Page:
October 25, 2016 by Canadian Underwriter
Aon Benfield is forecasting continued growth in direct homeowners insurance premiums in the United States for 2016, despite a decreasing return on equity (ROE) for insurers.
The report revealed that U.S. homeowners premiums increased from US$74 billion in 2011 to US$89 billion in 2015, and will rise to a projected US$91 billion for 2016 given prospective rate activity. The study showed that homeowners insurers secured an average rate increase of 2% during the 18 months to August 2016, with rate decreases experienced in the states of Florida, Arizona, Indiana, Ohio, Alabama, and Alaska, Aon said in a press release.
The prospective after-tax ROE for U.S. homeowners business was shown to be 6.7% on a countrywide average compared to 8.6% in 2015, and 10.9% excluding Florida (2015: 12.6%). ROEs are expected to exceed 10% in 34 states – enabling carriers to cover their cost of capital – compared to 36 states in 2015, the release added.
The report highlighted that a continued decrease in reinsurance pricing has offered insurers the opportunity to more extensively utilize traditional and non-traditional reinsurance in their capital strategies and pursue growth opportunities in this highly competitive sector. However, the negative effects of lower investment yields, higher expenses and an increase in the catastrophe loss ratio resulting from updates to vendor catastrophe models, are causing insurers to place a greater emphasis on underwriting performance and the development of effective strategies in pricing, claims management, marketing and risk selection.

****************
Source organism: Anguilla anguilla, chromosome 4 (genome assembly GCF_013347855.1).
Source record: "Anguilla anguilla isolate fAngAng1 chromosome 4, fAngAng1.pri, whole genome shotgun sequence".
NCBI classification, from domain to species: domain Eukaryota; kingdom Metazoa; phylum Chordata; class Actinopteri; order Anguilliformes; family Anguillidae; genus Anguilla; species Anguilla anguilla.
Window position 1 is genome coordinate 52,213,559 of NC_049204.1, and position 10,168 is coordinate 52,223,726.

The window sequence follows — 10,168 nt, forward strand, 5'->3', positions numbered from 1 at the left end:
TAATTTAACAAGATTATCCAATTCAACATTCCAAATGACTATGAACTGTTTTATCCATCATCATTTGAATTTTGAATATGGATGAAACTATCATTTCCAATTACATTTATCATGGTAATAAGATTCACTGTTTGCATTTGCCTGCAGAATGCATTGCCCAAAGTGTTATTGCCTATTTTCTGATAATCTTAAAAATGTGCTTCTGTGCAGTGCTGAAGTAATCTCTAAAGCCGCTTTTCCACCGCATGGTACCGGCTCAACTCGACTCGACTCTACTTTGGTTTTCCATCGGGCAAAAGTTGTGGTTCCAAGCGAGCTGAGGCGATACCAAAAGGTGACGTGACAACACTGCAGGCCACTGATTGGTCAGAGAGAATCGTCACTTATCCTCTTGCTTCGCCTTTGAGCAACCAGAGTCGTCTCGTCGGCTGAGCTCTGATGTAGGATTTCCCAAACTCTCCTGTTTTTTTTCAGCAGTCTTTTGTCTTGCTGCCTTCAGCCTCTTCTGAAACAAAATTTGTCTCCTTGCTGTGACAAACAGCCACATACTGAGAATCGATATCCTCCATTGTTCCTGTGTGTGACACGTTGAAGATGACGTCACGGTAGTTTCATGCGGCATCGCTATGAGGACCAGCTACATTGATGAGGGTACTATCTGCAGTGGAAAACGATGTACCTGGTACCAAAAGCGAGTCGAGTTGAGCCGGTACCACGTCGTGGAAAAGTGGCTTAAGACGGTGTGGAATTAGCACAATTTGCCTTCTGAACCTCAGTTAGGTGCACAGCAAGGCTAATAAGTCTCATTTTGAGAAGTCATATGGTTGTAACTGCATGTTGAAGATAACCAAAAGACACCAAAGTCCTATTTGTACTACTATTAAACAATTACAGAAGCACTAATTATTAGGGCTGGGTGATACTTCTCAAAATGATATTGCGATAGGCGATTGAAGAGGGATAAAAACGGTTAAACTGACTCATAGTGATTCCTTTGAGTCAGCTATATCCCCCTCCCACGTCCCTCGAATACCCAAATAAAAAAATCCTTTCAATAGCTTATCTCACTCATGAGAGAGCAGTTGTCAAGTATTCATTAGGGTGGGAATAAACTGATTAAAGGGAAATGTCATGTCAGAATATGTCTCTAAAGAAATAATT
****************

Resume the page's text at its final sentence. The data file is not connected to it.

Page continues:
“Our study reveals that at prospective 2017 rates, homeowners insurance provides accretive returns in the majority of states, and opportunities exist for insurers to pursue profitable growth in the line,” said Greg Heerde, head of Americas analytics for Aon Benfield, in the release.
Developed by Aon Benfield Analytics and updated annually, the Homeowners ROE Outlook report provides a comprehensive analysis of the U.S. homeowners insurance sector, based on industry aggregate state level statutory financial filing information along with rate filings and supporting actuarial information for the 20 top U.S. homeowners insurance groups by state.